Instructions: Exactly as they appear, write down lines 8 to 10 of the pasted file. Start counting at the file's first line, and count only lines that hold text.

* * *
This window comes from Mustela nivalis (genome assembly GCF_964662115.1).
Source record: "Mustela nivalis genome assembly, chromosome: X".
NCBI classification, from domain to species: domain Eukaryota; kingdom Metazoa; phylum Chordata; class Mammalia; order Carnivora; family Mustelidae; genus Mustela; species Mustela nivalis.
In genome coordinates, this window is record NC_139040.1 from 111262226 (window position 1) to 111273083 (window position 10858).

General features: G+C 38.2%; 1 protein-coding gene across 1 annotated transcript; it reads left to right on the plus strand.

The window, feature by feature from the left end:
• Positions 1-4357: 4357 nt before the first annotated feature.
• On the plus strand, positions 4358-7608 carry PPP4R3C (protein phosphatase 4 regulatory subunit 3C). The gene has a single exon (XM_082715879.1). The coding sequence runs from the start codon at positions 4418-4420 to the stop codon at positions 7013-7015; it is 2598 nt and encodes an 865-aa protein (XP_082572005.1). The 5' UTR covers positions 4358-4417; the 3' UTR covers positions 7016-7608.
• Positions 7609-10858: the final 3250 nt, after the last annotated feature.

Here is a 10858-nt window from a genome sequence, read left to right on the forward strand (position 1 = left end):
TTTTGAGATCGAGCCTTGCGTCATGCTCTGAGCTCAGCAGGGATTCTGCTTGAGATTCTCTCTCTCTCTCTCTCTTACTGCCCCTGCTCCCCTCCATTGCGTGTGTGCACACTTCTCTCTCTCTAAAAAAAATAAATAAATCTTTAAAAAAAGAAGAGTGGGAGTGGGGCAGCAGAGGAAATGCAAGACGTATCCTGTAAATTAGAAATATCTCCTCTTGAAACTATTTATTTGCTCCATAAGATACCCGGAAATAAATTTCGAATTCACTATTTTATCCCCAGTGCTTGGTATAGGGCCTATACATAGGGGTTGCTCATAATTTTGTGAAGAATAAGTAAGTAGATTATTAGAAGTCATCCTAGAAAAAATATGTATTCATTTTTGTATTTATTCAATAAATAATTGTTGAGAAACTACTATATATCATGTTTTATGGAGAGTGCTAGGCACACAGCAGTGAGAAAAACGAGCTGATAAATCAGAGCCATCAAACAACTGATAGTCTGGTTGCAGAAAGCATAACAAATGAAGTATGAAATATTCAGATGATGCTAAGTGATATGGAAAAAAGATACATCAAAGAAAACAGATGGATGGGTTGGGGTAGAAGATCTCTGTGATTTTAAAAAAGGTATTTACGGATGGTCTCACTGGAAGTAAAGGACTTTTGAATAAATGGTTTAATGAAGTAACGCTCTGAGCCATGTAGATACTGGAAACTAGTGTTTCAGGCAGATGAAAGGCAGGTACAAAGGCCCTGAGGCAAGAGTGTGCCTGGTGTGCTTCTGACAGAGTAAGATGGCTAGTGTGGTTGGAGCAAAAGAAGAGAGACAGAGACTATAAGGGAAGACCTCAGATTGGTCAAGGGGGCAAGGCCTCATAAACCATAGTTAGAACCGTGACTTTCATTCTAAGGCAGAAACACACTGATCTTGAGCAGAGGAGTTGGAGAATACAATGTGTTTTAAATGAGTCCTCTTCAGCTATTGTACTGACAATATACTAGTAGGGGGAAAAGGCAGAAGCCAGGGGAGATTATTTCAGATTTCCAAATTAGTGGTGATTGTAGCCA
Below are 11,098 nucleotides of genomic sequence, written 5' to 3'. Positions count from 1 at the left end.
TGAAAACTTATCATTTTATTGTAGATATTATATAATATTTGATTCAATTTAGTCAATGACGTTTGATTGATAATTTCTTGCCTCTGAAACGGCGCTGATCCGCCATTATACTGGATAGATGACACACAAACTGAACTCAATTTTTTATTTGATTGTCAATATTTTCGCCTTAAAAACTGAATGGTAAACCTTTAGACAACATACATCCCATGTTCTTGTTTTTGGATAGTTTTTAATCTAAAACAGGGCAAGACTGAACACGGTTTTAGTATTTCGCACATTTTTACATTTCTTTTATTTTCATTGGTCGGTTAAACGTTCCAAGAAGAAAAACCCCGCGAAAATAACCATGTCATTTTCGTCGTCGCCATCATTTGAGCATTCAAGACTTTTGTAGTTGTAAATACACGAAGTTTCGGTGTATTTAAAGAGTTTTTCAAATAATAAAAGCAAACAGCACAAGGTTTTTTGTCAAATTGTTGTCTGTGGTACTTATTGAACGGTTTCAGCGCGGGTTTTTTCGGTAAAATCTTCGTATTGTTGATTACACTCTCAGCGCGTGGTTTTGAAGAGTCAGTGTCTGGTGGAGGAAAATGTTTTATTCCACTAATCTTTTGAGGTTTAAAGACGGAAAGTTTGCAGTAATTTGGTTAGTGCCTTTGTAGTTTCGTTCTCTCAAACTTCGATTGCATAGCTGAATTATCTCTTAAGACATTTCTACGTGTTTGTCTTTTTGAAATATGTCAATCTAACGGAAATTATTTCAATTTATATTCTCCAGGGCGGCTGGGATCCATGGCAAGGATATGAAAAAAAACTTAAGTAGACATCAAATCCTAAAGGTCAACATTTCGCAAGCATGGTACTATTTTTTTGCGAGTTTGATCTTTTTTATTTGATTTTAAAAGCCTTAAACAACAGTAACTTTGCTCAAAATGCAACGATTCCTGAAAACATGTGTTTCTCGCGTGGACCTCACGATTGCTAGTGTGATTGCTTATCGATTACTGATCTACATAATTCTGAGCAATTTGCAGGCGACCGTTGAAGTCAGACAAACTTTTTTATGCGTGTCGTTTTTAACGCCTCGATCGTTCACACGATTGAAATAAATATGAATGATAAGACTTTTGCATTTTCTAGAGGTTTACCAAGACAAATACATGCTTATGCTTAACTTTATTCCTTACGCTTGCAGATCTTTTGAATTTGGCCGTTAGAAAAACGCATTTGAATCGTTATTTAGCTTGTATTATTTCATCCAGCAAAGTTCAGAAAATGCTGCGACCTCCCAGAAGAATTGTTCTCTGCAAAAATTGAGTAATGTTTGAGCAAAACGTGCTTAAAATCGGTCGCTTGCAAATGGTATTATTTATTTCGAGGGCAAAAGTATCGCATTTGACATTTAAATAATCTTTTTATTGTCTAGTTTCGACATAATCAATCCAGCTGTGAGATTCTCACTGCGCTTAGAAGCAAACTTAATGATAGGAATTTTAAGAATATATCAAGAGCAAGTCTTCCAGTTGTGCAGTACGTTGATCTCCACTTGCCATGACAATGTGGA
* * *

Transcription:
• On the plus strand, positions 4358-7608 carry PPP4R3C (protein phosphatase 4 regulatory subunit 3C). The gene has a single exon (XM_082715879.1). The coding sequence runs from the start codon at positions 4418-4420 to the stop codon at positions 7013-7015; it is 2598 nt and encodes an 865-aa protein (XP_082572005.1). The 5' UTR covers positions 4358-4417; the 3' UTR covers positions 7016-7608.
• Positions 7609-10858: the final 3250 nt, after the last annotated feature.

Here is a 10858-nt window from a genome sequence, read left to right on the forward strand (position 1 = left end):